Denied Medical Care - Palm Beach Gardens Attorneys

Denial of Insurance Coverage - Florida Attorneys

The issue is the denial or delay of crucial medical care by an HMO motivated solely by the desire for profit. First, managed care companies tell their participants that their health coverage is based on "medical necessity." They explain that "medically necessary services" are provided when the "symptoms are appropriate with regard to standards of good medical practice." This is the single biggest category of complaints against managed care companies. The companies promise patients benefits "to the extent it is medically necessary," but define medical necessity in a manner that no responsible clinician would support. To the extent patients suffer from being denied medical care (including emotional suffering), they may have a valid legal claim against the managed care company.

Cohen Milstein Sellers & Toll PLLC, is at the forefront in representing patients who have been denied medical care and whose health needs are placed second to a corporation's profits. Located in Palm Beach Gardens, Florida, our law firm handles managed care lawsuits across the country.

HMO Policies Encourage Denial of Insurance Coverage

HMOs have internal policies and procedures that give direct cash bonuses and other financial incentives to claims reviewers who deny claims or limit hospital admissions and stays regardless of medical necessity. For example, in 1995 and 1996, Humana instituted programs to deny patients access to hospitals. Bonuses and incentives were awarded to case managers, nurses, and physicians if they discharged patients from hospitals earlier than the recommendations of treating physicians. These programs endanger the health of individuals while cutting corporate costs and increasing corporate profits.

'Secret' Criteria Used by HMOs to Deny Necessary Medical Care

Managed care companies pay third-party disease management companies to review claims for some medical conditions. These third parties use undisclosed criteria that are different and more restrictive than the disclosed "medical necessity" criteria used by managed care companies in making coverage decisions. In fact, during a trial involving a women with cervical cancer who was denied a hysterectomy, it was learned that Value Health Services, which was paid by Humana to review claims, had a policy of denying one of every four requests for hysterectomies - regardless of the patient's real medical condition. Value Health Services estimated that it saved its clients $67.5 million a year.

Treatment Caps and Staffing Restrictions Result in Substandard Medical Care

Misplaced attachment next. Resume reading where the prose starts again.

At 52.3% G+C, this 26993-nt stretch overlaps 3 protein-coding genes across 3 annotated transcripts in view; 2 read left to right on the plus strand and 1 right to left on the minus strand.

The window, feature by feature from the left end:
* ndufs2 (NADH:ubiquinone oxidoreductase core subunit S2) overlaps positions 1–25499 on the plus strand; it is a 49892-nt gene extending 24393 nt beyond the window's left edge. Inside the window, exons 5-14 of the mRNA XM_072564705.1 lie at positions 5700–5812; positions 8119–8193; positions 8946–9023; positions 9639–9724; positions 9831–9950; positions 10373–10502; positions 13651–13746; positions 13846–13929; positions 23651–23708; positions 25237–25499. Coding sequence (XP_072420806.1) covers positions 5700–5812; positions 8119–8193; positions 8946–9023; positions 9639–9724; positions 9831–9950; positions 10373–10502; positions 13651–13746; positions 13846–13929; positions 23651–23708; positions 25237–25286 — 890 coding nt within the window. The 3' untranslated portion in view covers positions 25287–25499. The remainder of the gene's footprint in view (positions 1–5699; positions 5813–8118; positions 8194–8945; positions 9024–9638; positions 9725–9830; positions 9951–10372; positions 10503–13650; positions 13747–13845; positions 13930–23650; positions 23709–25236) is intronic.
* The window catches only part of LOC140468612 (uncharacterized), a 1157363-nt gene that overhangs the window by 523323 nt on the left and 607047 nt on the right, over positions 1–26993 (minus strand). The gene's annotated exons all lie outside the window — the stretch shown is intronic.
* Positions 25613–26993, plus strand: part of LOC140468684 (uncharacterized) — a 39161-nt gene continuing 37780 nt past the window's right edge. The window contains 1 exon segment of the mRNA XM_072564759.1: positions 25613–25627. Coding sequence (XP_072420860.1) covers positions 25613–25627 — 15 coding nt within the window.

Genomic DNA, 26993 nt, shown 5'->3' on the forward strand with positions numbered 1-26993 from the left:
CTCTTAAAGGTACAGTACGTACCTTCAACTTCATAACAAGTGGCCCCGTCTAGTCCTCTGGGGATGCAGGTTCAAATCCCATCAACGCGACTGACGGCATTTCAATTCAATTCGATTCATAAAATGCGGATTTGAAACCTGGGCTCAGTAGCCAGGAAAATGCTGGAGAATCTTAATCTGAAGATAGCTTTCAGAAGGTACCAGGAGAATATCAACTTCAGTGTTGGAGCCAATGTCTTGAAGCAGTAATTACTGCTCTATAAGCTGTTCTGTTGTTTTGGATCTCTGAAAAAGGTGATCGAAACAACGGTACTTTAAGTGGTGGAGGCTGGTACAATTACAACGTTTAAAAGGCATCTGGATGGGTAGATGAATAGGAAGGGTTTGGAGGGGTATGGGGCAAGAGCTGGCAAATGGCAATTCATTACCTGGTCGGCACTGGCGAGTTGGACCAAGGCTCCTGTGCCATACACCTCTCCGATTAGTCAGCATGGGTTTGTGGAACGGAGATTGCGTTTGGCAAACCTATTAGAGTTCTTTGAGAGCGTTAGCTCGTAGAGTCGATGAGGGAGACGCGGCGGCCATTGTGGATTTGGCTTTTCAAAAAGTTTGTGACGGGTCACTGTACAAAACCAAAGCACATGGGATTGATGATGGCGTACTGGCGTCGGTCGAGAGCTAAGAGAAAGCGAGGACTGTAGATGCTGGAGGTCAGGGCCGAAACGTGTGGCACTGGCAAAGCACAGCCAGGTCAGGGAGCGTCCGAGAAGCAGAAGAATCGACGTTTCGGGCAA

Managed care companies also subcontract with third parties to care for high-cost patients, those who are catastrophically ill and require continuous care, expensive treatments and long hospital stays. These companies, referred to as "carve out" companies, cap the care and treatment of these patients. Managed care companies reason that if high-cost patients are closely monitored, the cost of treating them will go down and profits will go up. However, when a managed care company decides to closely monitor one group of patients, they do so without adding new staff. Instead they shift personnel away from other patients, who are then left to suffer.

In Chipps v. Humana, Humana terminated over 100 catastrophically ill or injured children out of its Medical Case Management program in an effort to allow case managers to turn their attention and care to the costlier children who remained in their Medical Case Management program. Humana intended on saving money in two ways. First they threw out the high-cost catastrophically ill or injured child. Second, with the reduction of patients, Humana's case managers were allowed to focus their attention on the remaining children in medical case management.

Complicated Notice Requirements Make It Harder to Get Necessary Medical Care

Managed care companies also use accounting firms to recommend ways to make notice requirements trickier so care can be denied. Some managed care companies require their subscribers to obtain advanced approval for emergency care or to call a toll-free number within 24 hours of receiving emergency care. These "notice requirements" are usually buried deep in the policy where people can't find them so they can be invoked by the managed care companies to deny coverage when it otherwise should be provided.